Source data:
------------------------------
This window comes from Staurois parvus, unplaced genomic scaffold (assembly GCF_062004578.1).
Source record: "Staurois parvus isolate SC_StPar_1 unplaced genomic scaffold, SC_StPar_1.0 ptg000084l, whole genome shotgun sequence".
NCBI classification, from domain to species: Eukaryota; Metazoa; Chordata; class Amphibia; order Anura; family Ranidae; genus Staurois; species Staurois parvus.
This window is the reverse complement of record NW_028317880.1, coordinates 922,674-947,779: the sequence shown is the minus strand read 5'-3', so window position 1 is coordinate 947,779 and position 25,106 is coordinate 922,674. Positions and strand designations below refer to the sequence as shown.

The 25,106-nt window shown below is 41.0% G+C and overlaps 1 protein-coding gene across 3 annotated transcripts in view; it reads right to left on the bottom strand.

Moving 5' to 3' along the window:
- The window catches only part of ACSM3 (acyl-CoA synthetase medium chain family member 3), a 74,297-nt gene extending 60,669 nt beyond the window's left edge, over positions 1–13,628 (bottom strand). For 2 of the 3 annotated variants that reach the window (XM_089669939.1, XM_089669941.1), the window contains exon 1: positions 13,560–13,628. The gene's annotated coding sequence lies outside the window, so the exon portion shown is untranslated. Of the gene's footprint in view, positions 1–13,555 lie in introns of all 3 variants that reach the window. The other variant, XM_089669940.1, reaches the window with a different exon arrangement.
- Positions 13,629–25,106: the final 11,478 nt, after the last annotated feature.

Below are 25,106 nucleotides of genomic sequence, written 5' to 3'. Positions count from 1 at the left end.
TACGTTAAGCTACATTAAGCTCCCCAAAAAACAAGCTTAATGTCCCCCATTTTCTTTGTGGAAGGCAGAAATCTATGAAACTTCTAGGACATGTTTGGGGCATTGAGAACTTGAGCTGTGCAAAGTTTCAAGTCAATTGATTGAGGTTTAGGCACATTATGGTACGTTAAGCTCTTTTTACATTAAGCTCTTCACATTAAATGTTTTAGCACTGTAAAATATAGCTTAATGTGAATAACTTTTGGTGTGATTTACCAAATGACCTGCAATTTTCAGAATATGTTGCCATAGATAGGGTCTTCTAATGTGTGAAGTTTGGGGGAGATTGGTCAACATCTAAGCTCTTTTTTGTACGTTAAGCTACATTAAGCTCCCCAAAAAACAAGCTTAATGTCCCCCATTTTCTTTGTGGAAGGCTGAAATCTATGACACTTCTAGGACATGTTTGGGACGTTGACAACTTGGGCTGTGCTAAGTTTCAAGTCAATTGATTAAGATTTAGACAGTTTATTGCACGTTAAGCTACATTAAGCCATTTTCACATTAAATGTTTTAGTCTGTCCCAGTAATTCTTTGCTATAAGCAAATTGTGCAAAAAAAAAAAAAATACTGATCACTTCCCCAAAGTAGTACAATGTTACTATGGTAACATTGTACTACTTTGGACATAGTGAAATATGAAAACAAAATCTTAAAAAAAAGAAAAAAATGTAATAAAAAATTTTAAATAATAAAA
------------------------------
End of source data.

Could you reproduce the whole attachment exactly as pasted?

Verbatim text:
This window comes from Staurois parvus, unplaced genomic scaffold (assembly GCF_062004578.1).
Source record: "Staurois parvus isolate SC_StPar_1 unplaced genomic scaffold, SC_StPar_1.0 ptg000084l, whole genome shotgun sequence".
NCBI classification, from domain to species: Eukaryota; Metazoa; Chordata; class Amphibia; order Anura; family Ranidae; genus Staurois; species Staurois parvus.
This window is the reverse complement of record NW_028317880.1, coordinates 922,674-947,779: the sequence shown is the minus strand read 5'-3', so window position 1 is coordinate 947,779 and position 25,106 is coordinate 922,674. Positions and strand designations below refer to the sequence as shown.

The 25,106-nt window shown below is 41.0% G+C and overlaps 1 protein-coding gene across 3 annotated transcripts in view; it reads right to left on the bottom strand.

Moving 5' to 3' along the window:
- The window catches only part of ACSM3 (acyl-CoA synthetase medium chain family member 3), a 74,297-nt gene extending 60,669 nt beyond the window's left edge, over positions 1–13,628 (bottom strand). For 2 of the 3 annotated variants that reach the window (XM_089669939.1, XM_089669941.1), the window contains exon 1: positions 13,560–13,628. The gene's annotated coding sequence lies outside the window, so the exon portion shown is untranslated. Of the gene's footprint in view, positions 1–13,555 lie in introns of all 3 variants that reach the window. The other variant, XM_089669940.1, reaches the window with a different exon arrangement.
- Positions 13,629–25,106: the final 11,478 nt, after the last annotated feature.

Below are 25,106 nucleotides of genomic sequence, written 5' to 3'. Positions count from 1 at the left end.
TACGTTAAGCTACATTAAGCTCCCCAAAAAACAAGCTTAATGTCCCCCATTTTCTTTGTGGAAGGCAGAAATCTATGAAACTTCTAGGACATGTTTGGGGCATTGAGAACTTGAGCTGTGCAAAGTTTCAAGTCAATTGATTGAGGTTTAGGCACATTATGGTACGTTAAGCTCTTTTTACATTAAGCTCTTCACATTAAATGTTTTAGCACTGTAAAATATAGCTTAATGTGAATAACTTTTGGTGTGATTTACCAAATGACCTGCAATTTTCAGAATATGTTGCCATAGATAGGGTCTTCTAATGTGTGAAGTTTGGGGGAGATTGGTCAACATCTAAGCTCTTTTTTGTACGTTAAGCTACATTAAGCTCCCCAAAAAACAAGCTTAATGTCCCCCATTTTCTTTGTGGAAGGCTGAAATCTATGACACTTCTAGGACATGTTTGGGACGTTGACAACTTGGGCTGTGCTAAGTTTCAAGTCAATTGATTAAGATTTAGACAGTTTATTGCACGTTAAGCTACATTAAGCCATTTTCACATTAAATGTTTTAGTCTGTCCCAGTAATTCTTTGCTATAAGCAAATTGTGCAAAAAAAAAAAAAATACTGATCACTTCCCCAAAGTAGTACAATGTTACTATGGTAACATTGTACTACTTTGGACATAGTGAAATATGAAAACAAAATCTTAAAAAAAAGAAAAAAATGTAATAAAAAATTTTAAATAATAAAA